Fred Merkle’s incident in 1908, referred to as “Merkle’s Boner” is one of the most prominent events in the history of Major League Baseball. Fred Merkle was a 19-year old rookie filling in for the veteran Fred Tenney at first base for the New York Giants when the famous play occurred. The day was September 23 and the opponent was the Chicago Cubs. With a runner on third base and the score tied in the bottom of the ninth inning, the batter singled and the winning run crossed home plate. Fred Merkle was on first base and veered off to the clubhouse failing to touch second base. Second baseman Johnny Evers retrieved the ball and touched second base. This resulted in a force out. The fans of the home team Giants filed onto the field to celebrate the assumed Giant victory. The game could not be continued due to darkness. The umpires ruled the next day that Merkle failed to touch second base and the Giants had not won the game. The league president eventually ruled the game was a tie and must be replayed in its entirety. As things would happen the Giants and Cubs ended the season tied and when the game was replayed the Cubs won. The Cubs went on to defeat Ty Cobb’s Detroit Tigers in the 1908 World Series. Since their 1908 championship to this day the Cubs have appeared in seven World Series in 1910, 1918, 1929, 1932, 1935, 1938, and 1945, losing each time.
There are now some additional facts that need to be mentioned. Many times tradition trumps the rules of baseball. Traditionally, at that time in baseball history, when a winning run crossed home plate the players on base, fearing for their safety, ran to their clubhouse. To the credit of Johnny Evers he immediately made the umpire aware of Merkle not touching second base. It turned out a few days earlier the Cubs were involved in a similar situation with the Pittsburgh Pirates and as luck would have it the same umpire was in that game. After the Pirates game, Evers informed the umpire in the future he was going to insist that the rules of baseball must be enforced and the player must be called out. It also should be mentioned that there were four future Hall of Famers involved in that play. They were Johnny Evers, Joe McGinnity (the third base coach), Frank Chase (the Cubs player/manager), and John McGraw (the Giant manager).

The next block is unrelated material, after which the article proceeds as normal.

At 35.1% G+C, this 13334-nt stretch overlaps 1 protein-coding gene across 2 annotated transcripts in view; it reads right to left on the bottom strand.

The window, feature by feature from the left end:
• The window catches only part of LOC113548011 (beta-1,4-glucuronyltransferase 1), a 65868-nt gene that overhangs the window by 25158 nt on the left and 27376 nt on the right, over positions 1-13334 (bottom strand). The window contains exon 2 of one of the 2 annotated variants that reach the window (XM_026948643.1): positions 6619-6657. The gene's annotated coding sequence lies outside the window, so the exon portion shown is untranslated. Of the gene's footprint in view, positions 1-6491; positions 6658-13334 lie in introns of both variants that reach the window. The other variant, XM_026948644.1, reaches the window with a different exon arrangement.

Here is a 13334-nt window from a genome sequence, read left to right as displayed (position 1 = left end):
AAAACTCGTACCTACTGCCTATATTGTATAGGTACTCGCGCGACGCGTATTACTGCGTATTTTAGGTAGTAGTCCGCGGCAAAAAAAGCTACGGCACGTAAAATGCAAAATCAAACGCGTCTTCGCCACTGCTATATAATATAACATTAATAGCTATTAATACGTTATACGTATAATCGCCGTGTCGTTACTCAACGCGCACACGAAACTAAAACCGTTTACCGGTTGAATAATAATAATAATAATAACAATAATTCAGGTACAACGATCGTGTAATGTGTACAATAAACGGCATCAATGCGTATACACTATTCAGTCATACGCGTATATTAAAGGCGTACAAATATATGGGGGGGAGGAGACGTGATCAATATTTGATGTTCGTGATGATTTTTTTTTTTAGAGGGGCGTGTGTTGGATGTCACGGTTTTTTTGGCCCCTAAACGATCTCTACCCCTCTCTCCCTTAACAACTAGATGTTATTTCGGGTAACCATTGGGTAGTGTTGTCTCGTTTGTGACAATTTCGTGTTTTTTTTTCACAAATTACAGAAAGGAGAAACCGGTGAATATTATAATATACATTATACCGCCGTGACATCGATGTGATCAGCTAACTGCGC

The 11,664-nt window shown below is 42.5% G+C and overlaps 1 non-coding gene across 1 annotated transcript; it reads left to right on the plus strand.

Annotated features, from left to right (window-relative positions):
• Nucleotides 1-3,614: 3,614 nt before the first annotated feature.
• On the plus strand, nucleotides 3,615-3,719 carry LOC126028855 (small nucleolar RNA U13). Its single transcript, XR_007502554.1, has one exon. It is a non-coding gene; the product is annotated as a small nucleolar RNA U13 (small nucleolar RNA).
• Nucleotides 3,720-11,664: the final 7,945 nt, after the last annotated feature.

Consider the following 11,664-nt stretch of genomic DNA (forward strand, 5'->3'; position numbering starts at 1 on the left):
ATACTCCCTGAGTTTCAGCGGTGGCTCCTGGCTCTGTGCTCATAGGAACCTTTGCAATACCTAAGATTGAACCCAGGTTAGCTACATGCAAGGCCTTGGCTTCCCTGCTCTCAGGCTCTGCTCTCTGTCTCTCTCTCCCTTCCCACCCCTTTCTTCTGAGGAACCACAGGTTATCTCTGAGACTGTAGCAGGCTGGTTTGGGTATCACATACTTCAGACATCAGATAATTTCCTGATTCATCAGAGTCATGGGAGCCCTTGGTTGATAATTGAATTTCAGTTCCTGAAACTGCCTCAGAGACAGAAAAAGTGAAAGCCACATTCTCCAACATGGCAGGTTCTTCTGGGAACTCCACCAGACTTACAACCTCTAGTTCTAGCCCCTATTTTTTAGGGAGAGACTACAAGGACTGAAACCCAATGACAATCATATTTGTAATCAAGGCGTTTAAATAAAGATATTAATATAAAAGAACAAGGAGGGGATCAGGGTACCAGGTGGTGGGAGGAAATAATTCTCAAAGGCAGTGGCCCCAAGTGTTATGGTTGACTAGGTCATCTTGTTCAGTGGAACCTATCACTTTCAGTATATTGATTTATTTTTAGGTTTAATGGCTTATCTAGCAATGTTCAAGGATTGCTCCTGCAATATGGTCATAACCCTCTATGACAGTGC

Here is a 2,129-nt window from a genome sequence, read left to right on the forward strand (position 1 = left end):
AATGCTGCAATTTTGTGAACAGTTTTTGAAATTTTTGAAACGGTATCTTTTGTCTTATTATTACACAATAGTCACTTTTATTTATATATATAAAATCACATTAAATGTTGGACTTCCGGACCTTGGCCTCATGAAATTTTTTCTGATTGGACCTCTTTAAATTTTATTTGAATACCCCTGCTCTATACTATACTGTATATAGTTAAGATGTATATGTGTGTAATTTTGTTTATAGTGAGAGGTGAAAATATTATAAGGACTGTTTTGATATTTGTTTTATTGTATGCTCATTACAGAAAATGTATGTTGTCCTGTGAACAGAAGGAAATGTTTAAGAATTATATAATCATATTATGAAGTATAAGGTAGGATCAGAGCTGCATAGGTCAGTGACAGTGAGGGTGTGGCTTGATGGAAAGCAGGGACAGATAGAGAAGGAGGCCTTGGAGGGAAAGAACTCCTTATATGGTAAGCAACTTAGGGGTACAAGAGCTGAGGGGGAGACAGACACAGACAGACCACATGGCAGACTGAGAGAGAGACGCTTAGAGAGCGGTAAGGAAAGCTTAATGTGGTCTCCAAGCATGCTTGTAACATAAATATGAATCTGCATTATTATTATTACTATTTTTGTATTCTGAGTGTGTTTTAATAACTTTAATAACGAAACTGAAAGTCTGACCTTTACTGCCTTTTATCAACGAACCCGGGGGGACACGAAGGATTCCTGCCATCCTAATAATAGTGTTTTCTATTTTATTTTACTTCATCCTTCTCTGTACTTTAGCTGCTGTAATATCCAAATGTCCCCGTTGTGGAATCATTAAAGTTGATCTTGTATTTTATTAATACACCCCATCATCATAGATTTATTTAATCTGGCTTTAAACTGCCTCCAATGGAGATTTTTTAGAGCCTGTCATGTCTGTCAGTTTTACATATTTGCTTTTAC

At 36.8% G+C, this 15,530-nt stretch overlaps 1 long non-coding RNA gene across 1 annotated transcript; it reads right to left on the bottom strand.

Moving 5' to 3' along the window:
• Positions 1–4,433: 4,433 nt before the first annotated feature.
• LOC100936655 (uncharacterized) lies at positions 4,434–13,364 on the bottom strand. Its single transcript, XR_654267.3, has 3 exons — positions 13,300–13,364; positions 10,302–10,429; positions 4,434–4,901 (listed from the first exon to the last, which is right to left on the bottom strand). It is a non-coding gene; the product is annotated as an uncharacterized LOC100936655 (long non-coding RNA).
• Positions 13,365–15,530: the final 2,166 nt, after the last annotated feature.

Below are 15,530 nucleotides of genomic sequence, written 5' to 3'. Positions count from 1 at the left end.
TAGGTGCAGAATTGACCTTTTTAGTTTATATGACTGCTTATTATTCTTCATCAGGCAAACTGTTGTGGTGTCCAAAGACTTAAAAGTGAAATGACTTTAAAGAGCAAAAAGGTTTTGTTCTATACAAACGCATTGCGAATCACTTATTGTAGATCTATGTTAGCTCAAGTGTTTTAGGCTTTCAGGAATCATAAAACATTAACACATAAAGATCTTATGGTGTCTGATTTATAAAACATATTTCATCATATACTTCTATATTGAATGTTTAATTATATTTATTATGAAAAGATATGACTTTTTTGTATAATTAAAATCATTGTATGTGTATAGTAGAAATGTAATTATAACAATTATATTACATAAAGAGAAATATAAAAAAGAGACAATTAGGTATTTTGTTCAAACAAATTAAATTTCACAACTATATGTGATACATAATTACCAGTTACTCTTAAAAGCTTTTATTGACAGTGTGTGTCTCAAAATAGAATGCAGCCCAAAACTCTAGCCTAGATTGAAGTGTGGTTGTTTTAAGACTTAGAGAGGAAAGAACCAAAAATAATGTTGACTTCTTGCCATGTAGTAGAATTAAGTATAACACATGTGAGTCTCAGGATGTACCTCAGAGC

This incident haunted Merkle throughout his 16-year career. He was forced to endure the insulting name “bonehead” and was unjustly blamed for the Giants losing the 1908 pennant. “Merkle was careless, to be sure.“ wrote Baseball Magazine, “but withal, he did what many others had done without suffering criticism.” Bitter over the events of the controversial game, Merkle avoided baseball after his playing career ended in 1926.
This leads me to my first curse. Due to the Cubs stealing the 1908 pennant from the Giants, the unjust ridicule endured by Fred MerkeI, “The Curse of Fred Merkle” , was placed on the Cubs.
I now fast forward to the World Series played in 1918. The Cubs opponent for this series was the Boston Red Sox. The series was won by the Red Sox 4-2 with the help of a guy named Babe Ruth. Ruth was the winning pitcher in two of the games and extended his WS scoreless inning streak to 292/3 innings before it was broken. This leads us to the second curse called “The Curse of the Bambino.” This curse was caused by the trading of Ruth to the Yankees in 1920. After 86 years this curse was finally broken when the Red Sox defeated the Cardinals in the 2004 WS. To reach the WS the Red Sox overcame a 3 games to 0 deficit to their arch rival Yankee in the ALCS.
But, when will the curse of Fred Merkle on the Cubs be broken?